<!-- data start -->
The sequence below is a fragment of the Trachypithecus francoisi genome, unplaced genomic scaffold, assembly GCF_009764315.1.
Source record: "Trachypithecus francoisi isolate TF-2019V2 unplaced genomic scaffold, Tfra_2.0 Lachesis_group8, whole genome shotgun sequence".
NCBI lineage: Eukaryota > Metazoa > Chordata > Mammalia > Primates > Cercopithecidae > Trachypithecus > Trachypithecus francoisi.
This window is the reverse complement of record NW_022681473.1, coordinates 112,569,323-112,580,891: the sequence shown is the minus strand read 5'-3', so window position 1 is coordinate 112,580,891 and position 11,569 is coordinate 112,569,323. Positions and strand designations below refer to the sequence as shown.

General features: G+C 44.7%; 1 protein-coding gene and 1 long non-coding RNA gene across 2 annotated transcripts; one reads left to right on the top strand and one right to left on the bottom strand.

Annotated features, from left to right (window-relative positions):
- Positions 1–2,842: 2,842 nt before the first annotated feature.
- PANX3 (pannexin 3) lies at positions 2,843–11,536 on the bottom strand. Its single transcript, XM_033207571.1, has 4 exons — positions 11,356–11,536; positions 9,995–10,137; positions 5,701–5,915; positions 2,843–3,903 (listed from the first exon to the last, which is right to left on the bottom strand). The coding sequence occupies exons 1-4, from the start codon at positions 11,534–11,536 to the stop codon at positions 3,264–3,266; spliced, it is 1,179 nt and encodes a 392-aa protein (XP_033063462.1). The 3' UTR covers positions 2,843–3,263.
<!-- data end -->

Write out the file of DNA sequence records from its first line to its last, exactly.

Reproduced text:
The sequence below is a fragment of the Trachypithecus francoisi genome, unplaced genomic scaffold, assembly GCF_009764315.1.
Source record: "Trachypithecus francoisi isolate TF-2019V2 unplaced genomic scaffold, Tfra_2.0 Lachesis_group8, whole genome shotgun sequence".
NCBI lineage: Eukaryota > Metazoa > Chordata > Mammalia > Primates > Cercopithecidae > Trachypithecus > Trachypithecus francoisi.
This window is the reverse complement of record NW_022681473.1, coordinates 112,569,323-112,580,891: the sequence shown is the minus strand read 5'-3', so window position 1 is coordinate 112,580,891 and position 11,569 is coordinate 112,569,323. Positions and strand designations below refer to the sequence as shown.

General features: G+C 44.7%; 1 protein-coding gene and 1 long non-coding RNA gene across 2 annotated transcripts; one reads left to right on the top strand and one right to left on the bottom strand.

Annotated features, from left to right (window-relative positions):
- Positions 1–2,842: 2,842 nt before the first annotated feature.
- PANX3 (pannexin 3) lies at positions 2,843–11,536 on the bottom strand. Its single transcript, XM_033207571.1, has 4 exons — positions 11,356–11,536; positions 9,995–10,137; positions 5,701–5,915; positions 2,843–3,903 (listed from the first exon to the last, which is right to left on the bottom strand). The coding sequence occupies exons 1-4, from the start codon at positions 11,534–11,536 to the stop codon at positions 3,264–3,266; spliced, it is 1,179 nt and encodes a 392-aa protein (XP_033063462.1). The 3' UTR covers positions 2,843–3,263.